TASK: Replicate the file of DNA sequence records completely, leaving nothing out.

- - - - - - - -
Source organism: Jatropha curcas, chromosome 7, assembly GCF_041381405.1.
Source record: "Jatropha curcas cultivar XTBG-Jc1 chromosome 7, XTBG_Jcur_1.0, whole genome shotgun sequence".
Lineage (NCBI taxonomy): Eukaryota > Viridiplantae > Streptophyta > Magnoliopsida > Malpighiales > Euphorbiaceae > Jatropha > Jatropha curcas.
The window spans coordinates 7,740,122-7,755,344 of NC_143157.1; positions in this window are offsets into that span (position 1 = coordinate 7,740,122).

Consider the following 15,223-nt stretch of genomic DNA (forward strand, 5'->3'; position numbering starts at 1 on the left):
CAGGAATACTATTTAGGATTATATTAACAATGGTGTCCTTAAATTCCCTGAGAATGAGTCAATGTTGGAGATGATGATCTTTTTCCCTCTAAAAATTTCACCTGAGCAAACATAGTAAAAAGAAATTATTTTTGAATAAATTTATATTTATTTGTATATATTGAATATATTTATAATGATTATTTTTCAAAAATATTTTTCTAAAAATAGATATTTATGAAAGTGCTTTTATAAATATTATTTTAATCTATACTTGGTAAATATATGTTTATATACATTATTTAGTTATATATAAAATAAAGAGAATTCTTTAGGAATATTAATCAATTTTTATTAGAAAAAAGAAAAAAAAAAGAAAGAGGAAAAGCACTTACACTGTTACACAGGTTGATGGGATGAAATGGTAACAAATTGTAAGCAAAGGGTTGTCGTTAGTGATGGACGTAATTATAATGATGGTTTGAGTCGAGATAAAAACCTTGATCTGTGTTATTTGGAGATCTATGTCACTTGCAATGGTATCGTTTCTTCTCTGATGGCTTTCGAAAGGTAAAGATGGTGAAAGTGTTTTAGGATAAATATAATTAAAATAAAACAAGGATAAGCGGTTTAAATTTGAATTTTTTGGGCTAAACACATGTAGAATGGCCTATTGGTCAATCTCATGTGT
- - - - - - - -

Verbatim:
Source organism: Jatropha curcas, chromosome 7, assembly GCF_041381405.1.
Source record: "Jatropha curcas cultivar XTBG-Jc1 chromosome 7, XTBG_Jcur_1.0, whole genome shotgun sequence".
Lineage (NCBI taxonomy): Eukaryota > Viridiplantae > Streptophyta > Magnoliopsida > Malpighiales > Euphorbiaceae > Jatropha > Jatropha curcas.
The window spans coordinates 7,740,122-7,755,344 of NC_143157.1; positions in this window are offsets into that span (position 1 = coordinate 7,740,122).

Consider the following 15,223-nt stretch of genomic DNA (forward strand, 5'->3'; position numbering starts at 1 on the left):
CAGGAATACTATTTAGGATTATATTAACAATGGTGTCCTTAAATTCCCTGAGAATGAGTCAATGTTGGAGATGATGATCTTTTTCCCTCTAAAAATTTCACCTGAGCAAACATAGTAAAAAGAAATTATTTTTGAATAAATTTATATTTATTTGTATATATTGAATATATTTATAATGATTATTTTTCAAAAATATTTTTCTAAAAATAGATATTTATGAAAGTGCTTTTATAAATATTATTTTAATCTATACTTGGTAAATATATGTTTATATACATTATTTAGTTATATATAAAATAAAGAGAATTCTTTAGGAATATTAATCAATTTTTATTAGAAAAAAGAAAAAAAAAAGAAAGAGGAAAAGCACTTACACTGTTACACAGGTTGATGGGATGAAATGGTAACAAATTGTAAGCAAAGGGTTGTCGTTAGTGATGGACGTAATTATAATGATGGTTTGAGTCGAGATAAAAACCTTGATCTGTGTTATTTGGAGATCTATGTCACTTGCAATGGTATCGTTTCTTCTCTGATGGCTTTCGAAAGGTAAAGATGGTGAAAGTGTTTTAGGATAAATATAATTAAAATAAAACAAGGATAAGCGGTTTAAATTTGAATTTTTTGGGCTAAACACATGTAGAATGGCCTATTGGTCAATCTCATGTGT